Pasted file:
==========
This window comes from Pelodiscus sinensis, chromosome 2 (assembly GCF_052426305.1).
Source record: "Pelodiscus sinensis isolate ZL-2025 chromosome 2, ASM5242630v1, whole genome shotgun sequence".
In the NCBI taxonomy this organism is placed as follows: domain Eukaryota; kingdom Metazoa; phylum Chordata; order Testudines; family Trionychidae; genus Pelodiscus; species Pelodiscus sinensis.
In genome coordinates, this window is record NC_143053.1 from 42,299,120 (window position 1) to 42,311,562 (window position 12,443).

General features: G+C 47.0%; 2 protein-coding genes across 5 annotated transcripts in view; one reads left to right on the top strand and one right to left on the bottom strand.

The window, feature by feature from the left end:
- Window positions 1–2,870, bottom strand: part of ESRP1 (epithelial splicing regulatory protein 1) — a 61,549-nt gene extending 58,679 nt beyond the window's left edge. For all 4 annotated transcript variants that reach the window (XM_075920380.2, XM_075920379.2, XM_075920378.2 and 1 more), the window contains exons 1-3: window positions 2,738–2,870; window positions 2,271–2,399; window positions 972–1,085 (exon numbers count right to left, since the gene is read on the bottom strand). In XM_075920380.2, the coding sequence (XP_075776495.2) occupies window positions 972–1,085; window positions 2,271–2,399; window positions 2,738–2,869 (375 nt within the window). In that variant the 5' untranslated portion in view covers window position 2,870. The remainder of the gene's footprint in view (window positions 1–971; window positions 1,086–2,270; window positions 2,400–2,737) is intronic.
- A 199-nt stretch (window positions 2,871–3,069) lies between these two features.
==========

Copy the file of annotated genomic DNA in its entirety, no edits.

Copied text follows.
This window comes from Pelodiscus sinensis, chromosome 2 (assembly GCF_052426305.1).
Source record: "Pelodiscus sinensis isolate ZL-2025 chromosome 2, ASM5242630v1, whole genome shotgun sequence".
In the NCBI taxonomy this organism is placed as follows: domain Eukaryota; kingdom Metazoa; phylum Chordata; order Testudines; family Trionychidae; genus Pelodiscus; species Pelodiscus sinensis.
In genome coordinates, this window is record NC_143053.1 from 42,299,120 (window position 1) to 42,311,562 (window position 12,443).

General features: G+C 47.0%; 2 protein-coding genes across 5 annotated transcripts in view; one reads left to right on the top strand and one right to left on the bottom strand.

The window, feature by feature from the left end:
- Window positions 1–2,870, bottom strand: part of ESRP1 (epithelial splicing regulatory protein 1) — a 61,549-nt gene extending 58,679 nt beyond the window's left edge. For all 4 annotated transcript variants that reach the window (XM_075920380.2, XM_075920379.2, XM_075920378.2 and 1 more), the window contains exons 1-3: window positions 2,738–2,870; window positions 2,271–2,399; window positions 972–1,085 (exon numbers count right to left, since the gene is read on the bottom strand). In XM_075920380.2, the coding sequence (XP_075776495.2) occupies window positions 972–1,085; window positions 2,271–2,399; window positions 2,738–2,869 (375 nt within the window). In that variant the 5' untranslated portion in view covers window position 2,870. The remainder of the gene's footprint in view (window positions 1–971; window positions 1,086–2,270; window positions 2,400–2,737) is intronic.
- A 199-nt stretch (window positions 2,871–3,069) lies between these two features.